Fanconi-Bickel Syndrome (FBS), a rare genetic disorder of carbohydrate metabolism, was first described by Fanconi and Bickel in 1949 [1]. The authors report a case of FBS presenting at 4 y of age whose correct diagnosis led to avoidance of the liver transplant.

Case Report

A 4-year-old boy, born to third degree consanguineous couple (first cousins), from Maharashtra presented with failure to thrive, delayed mile stones and progressive abdominal distention since infancy. There was no history of seizures or jaundice. The child had cherubic facies, height of 81 cm (<3rd percentile) and weight 10.8 kg (<3rd percentile). Features of active rickets (wrist widening, frontal bossing and hypotonia) were present (Fig. 1). His developmental age corresponded to 2 y. Soft hepatomegaly was observed with liver span of 15 cm; no splenomegaly or evidence of ascites was noted. Systemic examination was otherwise unremarkable. Investigations revealed normal blood counts, including absolute neutrophils, metabolic acidosis (pH 7.23, bicarbonate 16.9 mmol/L), hyperchloremia (113.9 mmol/L) and normal anion gap. GSD Ia was ruled out after gene sequencing. Evidence of proximal renal tubular acidosis (RTA) was noted (generalized aminoaciduria on thin layer chromatography, glucosuria +++ and proteinuria ++). Total cholesterol was 249 mg/dl (normal: <195) and triglycerides were 681 mg/dl (<145). Post-prandial and post glucose hyperglycemia was documented on two occasions (246 mg/dl and 252 mg/dl) after episode of hypoglycemia (40 mg/dl). Fasting plasma lactate was 10.2 mg/dl (4.5–20 mg/dl). Liver function tests (serum proteins, bilirubin, ALT, AST) including prothrombin time were normal. Blood urea nitrogen, creatinine and uric acid were normal (10, 0.6 and 2.9 mg/dl, respectively). Serum calcium was 8.5 mg/dl, phosphorus was 2.0 mg/dl (2.5–4.6) and alkaline phosphatase level was high 1044 (117–390). Wrist radiograph showed features of rickets. His abdominal ultrasonography revealed hepatomegaly with coarse echotexture. Liver biopsy showed accumulation of glycogen in hepatocytes with no disturbance in liver architecture. In view of features of RTA, rickets, hepatomegaly, fasting hypoglycemia and postprandial hyperglycemia, glycogen accumulation in liver, a diagnosis of FBS was suspected. Sanger sequence analysis was performed for SLC2A2 gene, which revealed a previously reported homozygous mutation, c.1330T > C in exon 10, resulting in change of amino acid from Tryptophan to Arginine at 444 amino acid position (p.Trp444Arg), thus confirming the diagnosis of FBS (Fig. 2). After establishment of diagnosis, the family was counseled regarding the conservative management and liver transplant was avoided. Dietary management was started with uncooked corn starch and elimination of lactose in diet. Supplementation with Vitamin D, phosphorus, and bicarbonate were added. On follow up after 3 mo the child showed improvement in rickets and gain of weight and height (weight 12.2 kg and height 83 cm), however with persistence of aminoaciduria.

Fig. 1
figure 1

Patient with cherubic facies, protuberant abdomen and wrist widening

Fig. 2
figure 2

Sequence chromatogram showing single homozygous base pair change, c.1330T>C (p.W444R) in SLC2A2 gene


FBS is a rare disease of carbohydrate metabolism (previously termed as glycogen storage disease type XI) occurring due to pathogenic mutations in GLUT 2 transporter gene, SLC2A2. Genetic defect in GLUT2 was proposed as the possible metabolic basis for FBS by Santer et al. in 1997 [2].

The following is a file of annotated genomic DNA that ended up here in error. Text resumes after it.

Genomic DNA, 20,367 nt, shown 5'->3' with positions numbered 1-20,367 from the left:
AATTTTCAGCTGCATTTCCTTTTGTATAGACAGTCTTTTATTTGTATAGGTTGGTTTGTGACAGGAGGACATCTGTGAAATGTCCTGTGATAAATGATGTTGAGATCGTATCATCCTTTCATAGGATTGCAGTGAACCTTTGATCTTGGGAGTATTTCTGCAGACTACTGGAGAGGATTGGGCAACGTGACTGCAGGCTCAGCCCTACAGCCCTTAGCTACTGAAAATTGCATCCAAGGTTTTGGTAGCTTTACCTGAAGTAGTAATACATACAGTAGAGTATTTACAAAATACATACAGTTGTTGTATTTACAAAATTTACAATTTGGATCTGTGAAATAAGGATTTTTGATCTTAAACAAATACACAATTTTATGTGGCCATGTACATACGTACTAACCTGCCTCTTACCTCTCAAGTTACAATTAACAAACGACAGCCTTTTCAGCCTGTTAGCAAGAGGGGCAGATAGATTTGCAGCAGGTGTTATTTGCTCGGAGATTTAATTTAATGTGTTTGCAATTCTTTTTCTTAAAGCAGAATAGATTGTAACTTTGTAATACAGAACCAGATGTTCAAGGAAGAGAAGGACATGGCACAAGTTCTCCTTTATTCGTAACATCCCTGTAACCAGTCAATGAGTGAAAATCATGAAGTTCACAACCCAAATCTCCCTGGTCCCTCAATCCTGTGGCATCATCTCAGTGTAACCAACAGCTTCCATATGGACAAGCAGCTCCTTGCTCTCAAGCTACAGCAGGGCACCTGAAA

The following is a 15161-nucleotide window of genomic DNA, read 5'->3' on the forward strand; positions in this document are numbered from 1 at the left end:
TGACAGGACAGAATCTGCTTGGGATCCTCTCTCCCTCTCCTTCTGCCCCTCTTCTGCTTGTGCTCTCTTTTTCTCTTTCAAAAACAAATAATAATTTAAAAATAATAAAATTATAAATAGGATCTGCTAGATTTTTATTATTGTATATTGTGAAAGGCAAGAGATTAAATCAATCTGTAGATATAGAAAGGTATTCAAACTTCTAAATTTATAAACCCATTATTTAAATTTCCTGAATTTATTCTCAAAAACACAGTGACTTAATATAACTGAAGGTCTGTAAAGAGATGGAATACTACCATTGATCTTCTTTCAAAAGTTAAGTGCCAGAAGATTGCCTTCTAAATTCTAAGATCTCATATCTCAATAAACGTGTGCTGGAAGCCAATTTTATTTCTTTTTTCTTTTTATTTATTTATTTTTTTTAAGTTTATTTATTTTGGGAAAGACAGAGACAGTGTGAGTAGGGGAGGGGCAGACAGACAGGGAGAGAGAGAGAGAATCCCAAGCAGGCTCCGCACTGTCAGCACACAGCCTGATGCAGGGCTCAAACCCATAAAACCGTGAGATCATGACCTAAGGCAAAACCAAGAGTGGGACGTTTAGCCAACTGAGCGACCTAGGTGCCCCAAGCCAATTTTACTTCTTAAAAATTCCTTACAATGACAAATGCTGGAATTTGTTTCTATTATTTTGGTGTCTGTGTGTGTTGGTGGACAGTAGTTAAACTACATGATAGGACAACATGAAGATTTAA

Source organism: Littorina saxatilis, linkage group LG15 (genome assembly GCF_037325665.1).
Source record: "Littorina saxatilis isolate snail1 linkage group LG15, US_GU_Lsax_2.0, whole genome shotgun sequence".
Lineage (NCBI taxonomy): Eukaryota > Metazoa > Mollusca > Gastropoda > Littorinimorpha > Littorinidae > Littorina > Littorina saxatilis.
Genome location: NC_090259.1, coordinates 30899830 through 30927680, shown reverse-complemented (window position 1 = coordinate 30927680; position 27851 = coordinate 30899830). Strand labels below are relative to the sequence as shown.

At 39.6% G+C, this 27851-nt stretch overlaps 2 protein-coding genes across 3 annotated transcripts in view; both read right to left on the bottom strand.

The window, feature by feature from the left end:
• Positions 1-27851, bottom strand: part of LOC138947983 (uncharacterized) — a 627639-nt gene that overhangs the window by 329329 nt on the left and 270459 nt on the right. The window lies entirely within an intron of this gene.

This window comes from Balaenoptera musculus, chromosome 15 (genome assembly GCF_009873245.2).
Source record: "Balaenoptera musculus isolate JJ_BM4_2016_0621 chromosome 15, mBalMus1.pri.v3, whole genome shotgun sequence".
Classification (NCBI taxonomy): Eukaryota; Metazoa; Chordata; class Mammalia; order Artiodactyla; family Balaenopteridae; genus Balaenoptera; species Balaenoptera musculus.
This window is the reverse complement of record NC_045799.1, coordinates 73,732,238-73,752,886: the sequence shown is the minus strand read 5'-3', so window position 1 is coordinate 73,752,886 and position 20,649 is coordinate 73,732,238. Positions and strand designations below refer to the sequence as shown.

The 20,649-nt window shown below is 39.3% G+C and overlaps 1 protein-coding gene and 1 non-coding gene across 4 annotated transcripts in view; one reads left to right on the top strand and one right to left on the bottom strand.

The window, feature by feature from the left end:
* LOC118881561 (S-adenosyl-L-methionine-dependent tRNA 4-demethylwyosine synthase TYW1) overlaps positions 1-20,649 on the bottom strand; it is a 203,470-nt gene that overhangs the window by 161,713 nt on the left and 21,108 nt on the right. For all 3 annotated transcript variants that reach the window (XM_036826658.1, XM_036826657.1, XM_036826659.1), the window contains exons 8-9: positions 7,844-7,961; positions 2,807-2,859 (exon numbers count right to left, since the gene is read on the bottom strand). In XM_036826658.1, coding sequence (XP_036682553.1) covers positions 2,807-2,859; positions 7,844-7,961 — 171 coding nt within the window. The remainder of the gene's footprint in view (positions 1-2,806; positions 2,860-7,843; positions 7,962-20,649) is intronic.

GLUT2 is amongst family of monosaccharide transporters that transport sugars in an energy-independent manner. GLUT2 transports glucose and galactose into hepatocytes after feeding and exports free glucose out of hepatocytes during fasting [2]. The hyperglycemia and hypergalactosemia seen in postprandial state are due to reduced uptake of these monosaccharides by the liver and may be enhanced by the poor insulin response to elevated blood glucose levels demonstrated in patients with FBS. Fasting hypoglycemia results from defective export of free glucose from hepatocytes when peripheral glucose supplies have been exhausted [2]. Glycosuria is the result of failure to export glucose across the basolateral membranes of renal tubular cells.

Patients of FBS typically present with combination of clinical symptoms: hepatomegaly secondary to glycogen accumulation, glucose and galactose intolerance, fasting hypoglycemia, a characteristic tubular nephropathy, and severely stunted growth [3]. Patients presenting late develop cherubic face, truncal obesity, retarded growth and puberty, bone problems associated with hypophosphatemic rickets, and dental caries.

There is no specific treatment of FBS, the management for renal Fanconi syndrome includes management of RTA with maintenance of water and electrolyte balance; supplementation of vitamin D, calcium, phosphorus, and bicarbonate. Small frequent meals with uncooked cornstarch, is advocated [4]. The prognosis for this condition appears to be generally good in terms of survival, but these patients are universally short in stature. Liver transplant is not required for management of patients suffering from FBS.

FBS has only been reported in a few cases from India, all from consanguineous families presenting similarly with hepatomegaly and renal dysfunction [58]. All mutations have been shown to be different, thus showing lack of any common mutation in India [68]. Genetic counseling is an integral part of management in view of autosomal recessive nature of the condition and 25 % risk of recurrence in siblings. With the knowledge of mutations prenatal diagnosis can be offered to couples in subsequent pregnancies, using mutation analysis on chorionic villous sampling at 11 wk of pregnancy.